Gulf Breez Customary Use

Discussion in 'Local Government and Groups' started by Kaydence, Dec 6, 2018.

  1. Kaydence

    Kaydence Beach Fanatic

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    After decades of wrangling over a small parcel of land at the end of Catawba Street, the city of Gulf Breeze is poised to pay out $250,000 to private property owners on either side of the parcel who have been contesting the public's right to use the land since 2013.

    On Nov. 28, the Florida Court of Appeals released its decision to uphold the lower court's decision in regards to the Catawba lawsuit appeal. City lawyers had appealed a judge's ruling to compel the city to pay the plaintiffs' legal fees related to the ongoing legal battle.

    But a judge upheld the ruling, ordering the city to pay $250,000 to the plaintiffs' attorneys. The city's decision to not pursue another appeal effectively brings the legal battle to a close, meaning members of the public will have one fewer access way to the water.

    At the center of the original lawsuit, which was filed in Santa Rosa County civil court in 2013, is an approximately 20-by-50-foot beach on the Pensacola Bay, sandwiched in between two waterfront homes owned by John Lance Reese and Peter and Mitzi Peters.

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    This image from the Santa Rosa County property appraiser's website (with red lines added by the PNJ) shows the properties in question at the end of Catawba Street. (Photo: Courtesy of Santa Rosa County Property Appraiser)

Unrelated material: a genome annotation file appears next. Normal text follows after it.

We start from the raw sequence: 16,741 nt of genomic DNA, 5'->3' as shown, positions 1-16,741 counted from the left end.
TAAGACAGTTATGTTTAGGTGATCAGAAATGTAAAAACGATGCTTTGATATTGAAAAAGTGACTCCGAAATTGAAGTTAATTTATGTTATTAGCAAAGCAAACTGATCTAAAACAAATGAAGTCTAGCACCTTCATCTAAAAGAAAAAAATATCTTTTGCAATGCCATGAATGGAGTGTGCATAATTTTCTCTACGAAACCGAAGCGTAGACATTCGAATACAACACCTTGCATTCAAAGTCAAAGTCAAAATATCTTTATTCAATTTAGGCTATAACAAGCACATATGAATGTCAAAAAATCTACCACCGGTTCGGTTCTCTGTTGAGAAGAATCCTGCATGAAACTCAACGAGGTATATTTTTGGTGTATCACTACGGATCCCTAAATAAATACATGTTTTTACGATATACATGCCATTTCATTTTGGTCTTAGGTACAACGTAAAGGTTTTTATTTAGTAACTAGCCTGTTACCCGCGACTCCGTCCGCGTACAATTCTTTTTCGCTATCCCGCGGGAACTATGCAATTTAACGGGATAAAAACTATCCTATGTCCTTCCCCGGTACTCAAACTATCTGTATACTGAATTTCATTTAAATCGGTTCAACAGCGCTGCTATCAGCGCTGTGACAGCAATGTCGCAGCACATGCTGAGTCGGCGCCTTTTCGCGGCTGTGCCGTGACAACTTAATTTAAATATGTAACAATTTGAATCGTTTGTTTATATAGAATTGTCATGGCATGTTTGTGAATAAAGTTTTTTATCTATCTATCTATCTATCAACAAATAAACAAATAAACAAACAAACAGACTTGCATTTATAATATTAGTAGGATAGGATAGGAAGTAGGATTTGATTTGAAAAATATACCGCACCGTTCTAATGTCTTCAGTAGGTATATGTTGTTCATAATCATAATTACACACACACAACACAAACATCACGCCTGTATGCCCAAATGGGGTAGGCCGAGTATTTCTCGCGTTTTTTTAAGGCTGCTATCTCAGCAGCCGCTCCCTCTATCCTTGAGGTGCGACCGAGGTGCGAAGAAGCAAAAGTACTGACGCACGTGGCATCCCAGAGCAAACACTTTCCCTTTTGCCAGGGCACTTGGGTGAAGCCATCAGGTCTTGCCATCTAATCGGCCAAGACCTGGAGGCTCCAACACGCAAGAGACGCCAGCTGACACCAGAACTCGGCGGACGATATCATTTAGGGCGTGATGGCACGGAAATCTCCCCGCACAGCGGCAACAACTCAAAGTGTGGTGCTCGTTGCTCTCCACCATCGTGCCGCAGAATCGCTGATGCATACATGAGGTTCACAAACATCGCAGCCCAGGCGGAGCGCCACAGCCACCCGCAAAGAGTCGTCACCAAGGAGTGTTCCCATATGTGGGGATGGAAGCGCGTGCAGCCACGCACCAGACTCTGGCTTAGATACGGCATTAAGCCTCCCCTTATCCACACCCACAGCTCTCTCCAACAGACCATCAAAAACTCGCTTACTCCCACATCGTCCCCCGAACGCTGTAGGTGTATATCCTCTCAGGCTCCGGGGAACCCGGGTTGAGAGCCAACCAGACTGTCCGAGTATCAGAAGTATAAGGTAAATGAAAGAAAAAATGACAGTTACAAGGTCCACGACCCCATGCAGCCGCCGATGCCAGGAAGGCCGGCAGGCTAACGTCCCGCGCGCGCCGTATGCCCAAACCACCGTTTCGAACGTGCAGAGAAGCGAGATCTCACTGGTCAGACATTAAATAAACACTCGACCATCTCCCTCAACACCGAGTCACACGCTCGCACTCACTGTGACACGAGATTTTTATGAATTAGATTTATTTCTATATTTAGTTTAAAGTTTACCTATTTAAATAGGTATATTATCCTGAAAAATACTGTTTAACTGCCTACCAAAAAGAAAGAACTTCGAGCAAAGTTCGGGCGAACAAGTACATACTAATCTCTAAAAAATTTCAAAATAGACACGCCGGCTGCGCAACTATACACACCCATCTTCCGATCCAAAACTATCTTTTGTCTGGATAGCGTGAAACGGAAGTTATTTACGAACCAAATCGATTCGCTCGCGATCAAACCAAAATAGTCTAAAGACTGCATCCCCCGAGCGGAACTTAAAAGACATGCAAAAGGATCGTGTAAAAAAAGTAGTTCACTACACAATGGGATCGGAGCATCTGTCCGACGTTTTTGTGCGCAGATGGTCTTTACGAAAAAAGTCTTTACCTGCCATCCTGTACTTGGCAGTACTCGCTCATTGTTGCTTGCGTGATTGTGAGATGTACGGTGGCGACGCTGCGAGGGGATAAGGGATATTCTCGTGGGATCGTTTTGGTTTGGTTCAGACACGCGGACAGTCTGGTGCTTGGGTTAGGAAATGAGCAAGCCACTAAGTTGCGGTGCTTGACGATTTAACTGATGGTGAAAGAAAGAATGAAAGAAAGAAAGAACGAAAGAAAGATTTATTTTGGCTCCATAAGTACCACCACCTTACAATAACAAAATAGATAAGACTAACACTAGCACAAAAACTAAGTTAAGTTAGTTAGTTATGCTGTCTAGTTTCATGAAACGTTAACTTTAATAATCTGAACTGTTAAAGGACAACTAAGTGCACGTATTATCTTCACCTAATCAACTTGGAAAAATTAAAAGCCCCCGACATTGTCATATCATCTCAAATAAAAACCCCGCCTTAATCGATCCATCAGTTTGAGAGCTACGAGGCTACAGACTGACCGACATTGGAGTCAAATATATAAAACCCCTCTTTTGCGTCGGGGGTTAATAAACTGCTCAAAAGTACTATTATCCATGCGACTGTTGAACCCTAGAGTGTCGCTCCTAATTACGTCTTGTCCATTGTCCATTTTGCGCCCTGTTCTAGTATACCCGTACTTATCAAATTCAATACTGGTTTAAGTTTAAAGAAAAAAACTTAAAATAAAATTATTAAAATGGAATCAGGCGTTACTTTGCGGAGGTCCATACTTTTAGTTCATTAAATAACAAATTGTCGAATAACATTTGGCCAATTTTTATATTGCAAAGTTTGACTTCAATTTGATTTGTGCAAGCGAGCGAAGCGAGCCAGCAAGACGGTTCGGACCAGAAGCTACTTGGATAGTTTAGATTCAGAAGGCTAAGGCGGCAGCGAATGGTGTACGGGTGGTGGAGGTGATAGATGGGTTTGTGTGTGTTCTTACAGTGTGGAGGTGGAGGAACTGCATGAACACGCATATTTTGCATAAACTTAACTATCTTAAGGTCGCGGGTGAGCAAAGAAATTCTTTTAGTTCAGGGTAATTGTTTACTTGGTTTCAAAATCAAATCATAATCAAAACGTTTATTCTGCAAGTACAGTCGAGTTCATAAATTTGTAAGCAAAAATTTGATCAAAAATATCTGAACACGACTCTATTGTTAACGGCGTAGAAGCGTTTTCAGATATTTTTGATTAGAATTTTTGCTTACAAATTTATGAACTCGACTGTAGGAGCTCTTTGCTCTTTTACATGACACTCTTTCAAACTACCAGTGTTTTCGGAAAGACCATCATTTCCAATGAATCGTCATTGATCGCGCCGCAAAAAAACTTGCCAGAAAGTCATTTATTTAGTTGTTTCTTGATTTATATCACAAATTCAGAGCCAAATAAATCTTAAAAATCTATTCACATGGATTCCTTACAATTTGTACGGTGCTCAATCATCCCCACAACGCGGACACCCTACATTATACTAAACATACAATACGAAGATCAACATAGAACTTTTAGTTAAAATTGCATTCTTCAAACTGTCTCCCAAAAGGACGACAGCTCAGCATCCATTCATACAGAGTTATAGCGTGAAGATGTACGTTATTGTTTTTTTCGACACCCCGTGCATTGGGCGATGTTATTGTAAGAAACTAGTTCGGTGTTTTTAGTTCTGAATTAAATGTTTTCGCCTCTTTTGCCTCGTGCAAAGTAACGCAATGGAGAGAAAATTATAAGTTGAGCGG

The beach is part of a small slice of land owned by Reese and Peters that sits at the end of Catawba Street in between their properties, but the land has been used by the city as a right-of-way since it was developed in the 1950s. For decades, Gulf Breeze city residents have claimed they used the right-of-way to access the beach and the water.

    The 2013 lawsuit brought by Reese and the Peters sought to establish the portion of the beach at the end of Catawba Street as their private property and prohibit the public from using it as a public water access. A judge in 2016 sided with them, saying the city was in contempt of court by placing a sign at the piece of land indicating it was a public water access.

    The beach and the land surrounding it has been at the center of various legal battles for decades, including a key case in 1979 that essentially deeded portions of the beach to upland property owners. The city argued that some parts of the beach, namely a portion of the beach at the end of Catawba Street, were never transferred to the proper homeowners and the sale of the beach for $18,000 in the fall of 2013 was not legal.